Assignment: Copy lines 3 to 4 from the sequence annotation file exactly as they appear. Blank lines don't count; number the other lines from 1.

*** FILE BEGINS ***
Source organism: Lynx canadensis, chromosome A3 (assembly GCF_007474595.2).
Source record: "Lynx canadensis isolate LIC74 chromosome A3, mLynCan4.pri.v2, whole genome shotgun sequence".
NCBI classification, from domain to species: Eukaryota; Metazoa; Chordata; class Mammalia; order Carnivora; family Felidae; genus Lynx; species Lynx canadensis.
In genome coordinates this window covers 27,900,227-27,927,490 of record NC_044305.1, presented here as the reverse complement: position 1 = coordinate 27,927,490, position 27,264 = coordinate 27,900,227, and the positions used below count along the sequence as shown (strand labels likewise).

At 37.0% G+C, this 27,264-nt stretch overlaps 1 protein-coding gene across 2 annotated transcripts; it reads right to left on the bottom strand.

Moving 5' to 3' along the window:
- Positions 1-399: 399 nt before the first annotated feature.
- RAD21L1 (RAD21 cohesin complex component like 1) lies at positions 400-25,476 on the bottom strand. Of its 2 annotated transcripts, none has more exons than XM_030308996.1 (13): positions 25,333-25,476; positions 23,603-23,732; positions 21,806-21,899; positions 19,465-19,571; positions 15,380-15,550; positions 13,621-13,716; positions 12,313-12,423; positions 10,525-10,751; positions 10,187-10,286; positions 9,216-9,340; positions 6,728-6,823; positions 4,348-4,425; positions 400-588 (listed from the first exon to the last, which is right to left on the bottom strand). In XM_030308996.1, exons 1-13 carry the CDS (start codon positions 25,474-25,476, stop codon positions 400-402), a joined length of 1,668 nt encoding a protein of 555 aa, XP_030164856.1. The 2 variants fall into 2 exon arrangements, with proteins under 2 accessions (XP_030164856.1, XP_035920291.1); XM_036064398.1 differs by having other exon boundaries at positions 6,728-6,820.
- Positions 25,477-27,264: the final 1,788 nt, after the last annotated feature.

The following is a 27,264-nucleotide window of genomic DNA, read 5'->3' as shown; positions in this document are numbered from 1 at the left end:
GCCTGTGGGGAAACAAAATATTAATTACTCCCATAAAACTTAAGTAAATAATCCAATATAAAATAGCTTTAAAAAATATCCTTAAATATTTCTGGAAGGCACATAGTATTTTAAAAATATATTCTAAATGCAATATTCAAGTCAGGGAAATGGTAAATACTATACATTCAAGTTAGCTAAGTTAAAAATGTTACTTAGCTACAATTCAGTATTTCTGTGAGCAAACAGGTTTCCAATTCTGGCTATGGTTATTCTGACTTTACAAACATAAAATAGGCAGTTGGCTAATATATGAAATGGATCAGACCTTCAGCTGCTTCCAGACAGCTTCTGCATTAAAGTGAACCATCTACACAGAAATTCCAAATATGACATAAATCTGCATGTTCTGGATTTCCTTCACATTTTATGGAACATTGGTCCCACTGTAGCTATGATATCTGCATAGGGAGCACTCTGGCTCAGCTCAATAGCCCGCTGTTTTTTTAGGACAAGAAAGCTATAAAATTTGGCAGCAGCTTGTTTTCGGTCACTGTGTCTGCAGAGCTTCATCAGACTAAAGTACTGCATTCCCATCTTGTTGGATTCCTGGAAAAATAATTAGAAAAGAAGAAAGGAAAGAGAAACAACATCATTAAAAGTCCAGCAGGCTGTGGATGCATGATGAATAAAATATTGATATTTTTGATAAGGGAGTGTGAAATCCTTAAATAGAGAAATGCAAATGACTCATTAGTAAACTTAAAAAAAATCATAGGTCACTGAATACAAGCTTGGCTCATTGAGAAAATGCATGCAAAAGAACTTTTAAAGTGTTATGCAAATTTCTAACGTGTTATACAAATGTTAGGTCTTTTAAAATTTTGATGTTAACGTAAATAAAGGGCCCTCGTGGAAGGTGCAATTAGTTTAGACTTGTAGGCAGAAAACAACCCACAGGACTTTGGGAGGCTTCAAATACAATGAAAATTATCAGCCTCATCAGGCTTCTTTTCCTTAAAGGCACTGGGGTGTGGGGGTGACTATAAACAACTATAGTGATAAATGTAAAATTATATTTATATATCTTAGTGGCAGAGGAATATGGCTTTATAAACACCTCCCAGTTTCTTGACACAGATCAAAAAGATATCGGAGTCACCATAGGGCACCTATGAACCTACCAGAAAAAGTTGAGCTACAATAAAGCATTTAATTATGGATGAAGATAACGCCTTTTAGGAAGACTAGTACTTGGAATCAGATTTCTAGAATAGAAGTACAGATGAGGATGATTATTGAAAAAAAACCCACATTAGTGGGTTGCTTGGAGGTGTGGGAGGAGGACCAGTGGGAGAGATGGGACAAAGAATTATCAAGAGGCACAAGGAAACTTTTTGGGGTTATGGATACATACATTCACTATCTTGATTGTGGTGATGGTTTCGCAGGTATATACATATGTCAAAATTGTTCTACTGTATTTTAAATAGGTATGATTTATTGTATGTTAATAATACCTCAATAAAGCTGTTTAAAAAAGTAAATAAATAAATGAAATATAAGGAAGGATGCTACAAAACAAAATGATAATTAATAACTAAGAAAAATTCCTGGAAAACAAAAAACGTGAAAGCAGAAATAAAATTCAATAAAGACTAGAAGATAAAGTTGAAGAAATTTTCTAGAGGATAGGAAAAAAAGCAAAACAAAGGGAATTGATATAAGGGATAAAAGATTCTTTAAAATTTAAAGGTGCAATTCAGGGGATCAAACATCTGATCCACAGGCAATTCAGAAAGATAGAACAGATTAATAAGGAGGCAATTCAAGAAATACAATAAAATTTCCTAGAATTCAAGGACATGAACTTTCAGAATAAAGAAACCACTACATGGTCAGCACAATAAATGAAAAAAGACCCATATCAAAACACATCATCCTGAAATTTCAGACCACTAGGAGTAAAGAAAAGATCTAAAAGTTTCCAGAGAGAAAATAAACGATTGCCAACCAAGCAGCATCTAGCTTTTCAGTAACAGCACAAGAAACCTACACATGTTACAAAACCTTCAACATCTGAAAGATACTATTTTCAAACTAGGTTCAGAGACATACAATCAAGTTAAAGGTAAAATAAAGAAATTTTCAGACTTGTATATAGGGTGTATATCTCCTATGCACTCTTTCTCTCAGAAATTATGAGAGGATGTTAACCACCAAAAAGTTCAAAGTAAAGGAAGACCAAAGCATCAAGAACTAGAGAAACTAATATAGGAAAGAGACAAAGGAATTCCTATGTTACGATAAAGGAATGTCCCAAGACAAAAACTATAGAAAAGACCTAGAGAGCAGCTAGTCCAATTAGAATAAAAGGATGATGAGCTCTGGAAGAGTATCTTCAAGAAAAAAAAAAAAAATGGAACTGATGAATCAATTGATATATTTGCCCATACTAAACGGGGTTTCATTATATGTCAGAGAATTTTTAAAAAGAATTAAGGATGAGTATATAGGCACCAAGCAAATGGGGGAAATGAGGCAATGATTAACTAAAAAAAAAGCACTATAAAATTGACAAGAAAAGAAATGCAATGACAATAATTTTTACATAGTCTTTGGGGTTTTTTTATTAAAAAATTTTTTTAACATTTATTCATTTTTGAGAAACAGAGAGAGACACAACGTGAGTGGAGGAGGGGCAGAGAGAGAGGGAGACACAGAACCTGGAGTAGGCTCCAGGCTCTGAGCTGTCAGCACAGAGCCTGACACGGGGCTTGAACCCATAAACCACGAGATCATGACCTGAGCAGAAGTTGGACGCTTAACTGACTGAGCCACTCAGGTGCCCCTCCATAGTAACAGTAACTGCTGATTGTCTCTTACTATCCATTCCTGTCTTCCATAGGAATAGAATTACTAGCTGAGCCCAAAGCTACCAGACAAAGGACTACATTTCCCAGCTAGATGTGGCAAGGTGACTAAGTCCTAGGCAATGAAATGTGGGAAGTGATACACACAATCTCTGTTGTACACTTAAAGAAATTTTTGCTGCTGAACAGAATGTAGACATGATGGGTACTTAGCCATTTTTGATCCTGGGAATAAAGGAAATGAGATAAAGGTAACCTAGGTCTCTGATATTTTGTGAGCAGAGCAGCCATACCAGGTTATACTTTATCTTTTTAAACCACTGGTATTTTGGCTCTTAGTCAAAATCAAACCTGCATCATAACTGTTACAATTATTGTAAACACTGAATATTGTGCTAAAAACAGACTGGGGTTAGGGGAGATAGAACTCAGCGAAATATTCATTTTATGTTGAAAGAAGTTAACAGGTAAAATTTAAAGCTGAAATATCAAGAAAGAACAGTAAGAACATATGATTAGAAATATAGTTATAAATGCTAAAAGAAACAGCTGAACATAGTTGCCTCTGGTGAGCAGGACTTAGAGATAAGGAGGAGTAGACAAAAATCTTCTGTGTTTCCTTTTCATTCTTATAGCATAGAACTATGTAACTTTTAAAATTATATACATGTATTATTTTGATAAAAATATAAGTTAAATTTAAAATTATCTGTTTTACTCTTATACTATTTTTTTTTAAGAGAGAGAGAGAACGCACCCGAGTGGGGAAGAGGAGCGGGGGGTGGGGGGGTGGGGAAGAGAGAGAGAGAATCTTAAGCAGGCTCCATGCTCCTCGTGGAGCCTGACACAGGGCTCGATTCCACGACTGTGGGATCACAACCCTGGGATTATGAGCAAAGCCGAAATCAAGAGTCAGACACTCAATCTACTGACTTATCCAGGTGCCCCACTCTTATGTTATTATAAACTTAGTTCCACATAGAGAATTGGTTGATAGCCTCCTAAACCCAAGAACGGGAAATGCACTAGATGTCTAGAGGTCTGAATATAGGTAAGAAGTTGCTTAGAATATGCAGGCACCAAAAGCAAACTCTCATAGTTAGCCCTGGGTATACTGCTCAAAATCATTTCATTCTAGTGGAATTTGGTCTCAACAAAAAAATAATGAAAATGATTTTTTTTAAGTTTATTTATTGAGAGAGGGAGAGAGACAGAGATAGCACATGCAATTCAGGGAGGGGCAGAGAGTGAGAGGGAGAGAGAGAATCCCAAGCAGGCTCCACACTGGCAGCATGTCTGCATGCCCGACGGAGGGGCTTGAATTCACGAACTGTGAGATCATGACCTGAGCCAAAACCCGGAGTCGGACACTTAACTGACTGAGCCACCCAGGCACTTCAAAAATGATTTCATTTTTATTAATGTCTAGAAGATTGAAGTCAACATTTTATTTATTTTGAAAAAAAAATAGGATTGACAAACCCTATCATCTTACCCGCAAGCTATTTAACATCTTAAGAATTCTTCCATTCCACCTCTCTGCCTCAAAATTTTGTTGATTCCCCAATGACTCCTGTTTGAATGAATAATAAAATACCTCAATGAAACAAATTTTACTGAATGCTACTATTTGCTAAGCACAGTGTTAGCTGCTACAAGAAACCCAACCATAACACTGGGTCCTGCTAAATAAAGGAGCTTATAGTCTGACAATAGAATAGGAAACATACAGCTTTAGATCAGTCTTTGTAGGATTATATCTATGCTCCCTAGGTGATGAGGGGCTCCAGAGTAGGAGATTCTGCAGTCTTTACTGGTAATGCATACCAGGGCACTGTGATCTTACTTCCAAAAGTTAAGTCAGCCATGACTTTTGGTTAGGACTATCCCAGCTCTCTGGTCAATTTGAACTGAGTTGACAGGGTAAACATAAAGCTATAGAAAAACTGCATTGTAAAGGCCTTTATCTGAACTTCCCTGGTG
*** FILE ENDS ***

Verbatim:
NCBI classification, from domain to species: Eukaryota; Metazoa; Chordata; class Mammalia; order Carnivora; family Felidae; genus Lynx; species Lynx canadensis.
In genome coordinates this window covers 27,900,227-27,927,490 of record NC_044305.1, presented here as the reverse complement: position 1 = coordinate 27,927,490, position 27,264 = coordinate 27,900,227, and the positions used below count along the sequence as shown (strand labels likewise).